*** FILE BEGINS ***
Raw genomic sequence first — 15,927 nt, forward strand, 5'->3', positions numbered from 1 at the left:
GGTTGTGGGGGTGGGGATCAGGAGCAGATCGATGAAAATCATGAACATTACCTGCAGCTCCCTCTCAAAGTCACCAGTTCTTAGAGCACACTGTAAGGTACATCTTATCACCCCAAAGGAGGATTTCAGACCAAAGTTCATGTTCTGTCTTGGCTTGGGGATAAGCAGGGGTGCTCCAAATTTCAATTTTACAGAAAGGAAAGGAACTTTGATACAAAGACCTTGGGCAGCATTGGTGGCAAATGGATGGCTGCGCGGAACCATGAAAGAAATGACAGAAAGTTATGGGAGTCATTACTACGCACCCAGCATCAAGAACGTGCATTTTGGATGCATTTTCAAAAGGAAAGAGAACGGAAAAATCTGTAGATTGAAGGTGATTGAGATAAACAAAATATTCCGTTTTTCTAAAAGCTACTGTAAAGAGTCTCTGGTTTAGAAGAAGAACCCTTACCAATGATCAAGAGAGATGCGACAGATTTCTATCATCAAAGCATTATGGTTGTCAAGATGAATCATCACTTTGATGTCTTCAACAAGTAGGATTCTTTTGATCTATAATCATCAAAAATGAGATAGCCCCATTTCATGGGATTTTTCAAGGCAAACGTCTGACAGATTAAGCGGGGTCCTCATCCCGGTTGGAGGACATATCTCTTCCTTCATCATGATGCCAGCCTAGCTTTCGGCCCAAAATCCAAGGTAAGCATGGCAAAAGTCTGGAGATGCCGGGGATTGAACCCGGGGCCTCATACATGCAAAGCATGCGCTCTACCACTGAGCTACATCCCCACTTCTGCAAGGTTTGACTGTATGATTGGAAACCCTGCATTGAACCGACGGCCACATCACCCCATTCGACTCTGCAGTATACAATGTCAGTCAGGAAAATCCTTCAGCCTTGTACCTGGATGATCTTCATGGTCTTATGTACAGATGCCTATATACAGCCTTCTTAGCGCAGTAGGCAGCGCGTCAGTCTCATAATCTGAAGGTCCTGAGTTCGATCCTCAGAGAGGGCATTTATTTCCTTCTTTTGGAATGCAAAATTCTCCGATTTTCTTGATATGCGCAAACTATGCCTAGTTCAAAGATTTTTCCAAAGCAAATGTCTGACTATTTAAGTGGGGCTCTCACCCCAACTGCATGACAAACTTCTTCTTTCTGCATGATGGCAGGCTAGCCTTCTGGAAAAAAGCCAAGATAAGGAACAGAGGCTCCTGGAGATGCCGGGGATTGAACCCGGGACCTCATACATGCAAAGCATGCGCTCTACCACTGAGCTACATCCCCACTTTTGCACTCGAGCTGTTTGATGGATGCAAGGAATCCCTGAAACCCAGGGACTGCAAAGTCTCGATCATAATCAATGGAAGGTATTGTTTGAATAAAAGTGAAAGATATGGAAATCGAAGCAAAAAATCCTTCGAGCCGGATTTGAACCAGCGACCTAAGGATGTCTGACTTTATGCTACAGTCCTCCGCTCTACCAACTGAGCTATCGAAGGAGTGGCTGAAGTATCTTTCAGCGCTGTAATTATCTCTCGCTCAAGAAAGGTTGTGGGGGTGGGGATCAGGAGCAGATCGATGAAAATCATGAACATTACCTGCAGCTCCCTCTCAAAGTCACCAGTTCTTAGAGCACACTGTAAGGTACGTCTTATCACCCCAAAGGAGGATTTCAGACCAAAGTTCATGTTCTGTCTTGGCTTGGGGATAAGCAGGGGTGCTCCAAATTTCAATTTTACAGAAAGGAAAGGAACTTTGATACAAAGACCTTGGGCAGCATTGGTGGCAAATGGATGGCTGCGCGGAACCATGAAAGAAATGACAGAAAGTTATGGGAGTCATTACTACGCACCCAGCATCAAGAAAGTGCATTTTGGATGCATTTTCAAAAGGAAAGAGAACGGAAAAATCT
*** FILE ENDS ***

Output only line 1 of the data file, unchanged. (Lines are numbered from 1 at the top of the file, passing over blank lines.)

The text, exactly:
Raw genomic sequence first — 15,927 nt, forward strand, 5'->3', positions numbered from 1 at the left: